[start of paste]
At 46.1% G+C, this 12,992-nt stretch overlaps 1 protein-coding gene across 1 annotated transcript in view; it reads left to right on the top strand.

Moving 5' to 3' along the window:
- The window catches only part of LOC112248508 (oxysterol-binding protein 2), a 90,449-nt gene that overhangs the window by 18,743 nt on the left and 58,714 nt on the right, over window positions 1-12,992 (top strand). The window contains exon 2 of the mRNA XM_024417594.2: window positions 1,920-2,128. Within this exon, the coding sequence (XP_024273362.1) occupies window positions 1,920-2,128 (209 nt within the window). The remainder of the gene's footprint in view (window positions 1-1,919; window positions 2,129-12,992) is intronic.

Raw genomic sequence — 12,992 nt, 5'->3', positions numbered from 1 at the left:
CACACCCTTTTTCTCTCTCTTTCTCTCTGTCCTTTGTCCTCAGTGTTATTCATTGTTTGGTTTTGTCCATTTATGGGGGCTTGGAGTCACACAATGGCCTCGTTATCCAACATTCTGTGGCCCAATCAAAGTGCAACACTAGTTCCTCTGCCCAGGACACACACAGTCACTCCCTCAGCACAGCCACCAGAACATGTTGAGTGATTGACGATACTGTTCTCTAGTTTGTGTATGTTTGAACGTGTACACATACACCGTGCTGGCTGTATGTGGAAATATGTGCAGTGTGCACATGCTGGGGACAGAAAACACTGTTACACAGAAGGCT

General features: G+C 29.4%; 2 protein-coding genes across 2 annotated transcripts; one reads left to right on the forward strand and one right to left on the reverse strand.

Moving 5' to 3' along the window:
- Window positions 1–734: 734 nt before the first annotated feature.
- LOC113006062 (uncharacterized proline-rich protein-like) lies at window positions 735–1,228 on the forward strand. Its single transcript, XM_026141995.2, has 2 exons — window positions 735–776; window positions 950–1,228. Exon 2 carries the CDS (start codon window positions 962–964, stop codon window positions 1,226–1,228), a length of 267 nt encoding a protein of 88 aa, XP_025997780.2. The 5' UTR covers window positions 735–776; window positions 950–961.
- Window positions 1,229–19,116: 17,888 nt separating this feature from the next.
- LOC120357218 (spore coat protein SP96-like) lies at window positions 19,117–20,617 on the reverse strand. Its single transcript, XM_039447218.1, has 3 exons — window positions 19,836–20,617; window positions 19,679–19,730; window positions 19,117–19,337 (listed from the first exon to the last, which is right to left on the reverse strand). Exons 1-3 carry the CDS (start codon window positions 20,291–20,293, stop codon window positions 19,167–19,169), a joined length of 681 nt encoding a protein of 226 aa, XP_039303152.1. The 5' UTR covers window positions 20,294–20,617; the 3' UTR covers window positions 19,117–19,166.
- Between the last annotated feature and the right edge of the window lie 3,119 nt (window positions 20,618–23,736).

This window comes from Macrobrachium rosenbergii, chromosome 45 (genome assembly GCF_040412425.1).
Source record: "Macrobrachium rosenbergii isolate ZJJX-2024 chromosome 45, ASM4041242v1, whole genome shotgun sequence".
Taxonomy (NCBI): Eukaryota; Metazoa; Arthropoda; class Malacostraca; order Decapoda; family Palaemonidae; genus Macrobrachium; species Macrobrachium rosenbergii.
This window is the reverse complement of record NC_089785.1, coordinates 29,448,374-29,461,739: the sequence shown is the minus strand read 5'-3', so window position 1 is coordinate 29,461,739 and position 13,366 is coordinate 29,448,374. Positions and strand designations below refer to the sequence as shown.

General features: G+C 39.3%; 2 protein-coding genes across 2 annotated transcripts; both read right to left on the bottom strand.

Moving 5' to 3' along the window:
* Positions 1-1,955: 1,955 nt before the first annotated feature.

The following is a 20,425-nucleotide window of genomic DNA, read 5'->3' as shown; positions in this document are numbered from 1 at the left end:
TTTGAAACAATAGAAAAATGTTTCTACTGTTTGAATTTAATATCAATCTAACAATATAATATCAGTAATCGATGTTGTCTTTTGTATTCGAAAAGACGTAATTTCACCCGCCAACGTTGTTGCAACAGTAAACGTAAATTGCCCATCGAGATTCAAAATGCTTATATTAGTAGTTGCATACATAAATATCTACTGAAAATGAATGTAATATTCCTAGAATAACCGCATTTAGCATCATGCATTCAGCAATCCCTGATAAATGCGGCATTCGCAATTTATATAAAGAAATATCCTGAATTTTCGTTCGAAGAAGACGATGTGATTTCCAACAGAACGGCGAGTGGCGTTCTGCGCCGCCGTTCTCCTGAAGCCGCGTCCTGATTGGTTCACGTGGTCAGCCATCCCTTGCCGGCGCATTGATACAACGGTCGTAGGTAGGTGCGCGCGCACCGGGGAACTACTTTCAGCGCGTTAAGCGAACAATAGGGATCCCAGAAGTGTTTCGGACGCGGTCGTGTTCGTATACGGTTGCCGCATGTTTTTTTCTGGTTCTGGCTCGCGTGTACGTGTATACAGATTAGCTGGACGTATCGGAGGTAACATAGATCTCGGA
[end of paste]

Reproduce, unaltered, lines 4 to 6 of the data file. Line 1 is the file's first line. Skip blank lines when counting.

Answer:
Raw genomic sequence — 12,992 nt, 5'->3', positions numbered from 1 at the left:
CACACCCTTTTTCTCTCTCTTTCTCTCTGTCCTTTGTCCTCAGTGTTATTCATTGTTTGGTTTTGTCCATTTATGGGGGCTTGGAGTCACACAATGGCCTCGTTATCCAACATTCTGTGGCCCAATCAAAGTGCAACACTAGTTCCTCTGCCCAGGACACACACAGTCACTCCCTCAGCACAGCCACCAGAACATGTTGAGTGATTGACGATACTGTTCTCTAGTTTGTGTATGTTTGAACGTGTACACATACACCGTGCTGGCTGTATGTGGAAATATGTGCAGTGTGCACATGCTGGGGACAGAAAACACTGTTACACAGAAGGCT

General features: G+C 29.4%; 2 protein-coding genes across 2 annotated transcripts; one reads left to right on the forward strand and one right to left on the reverse strand.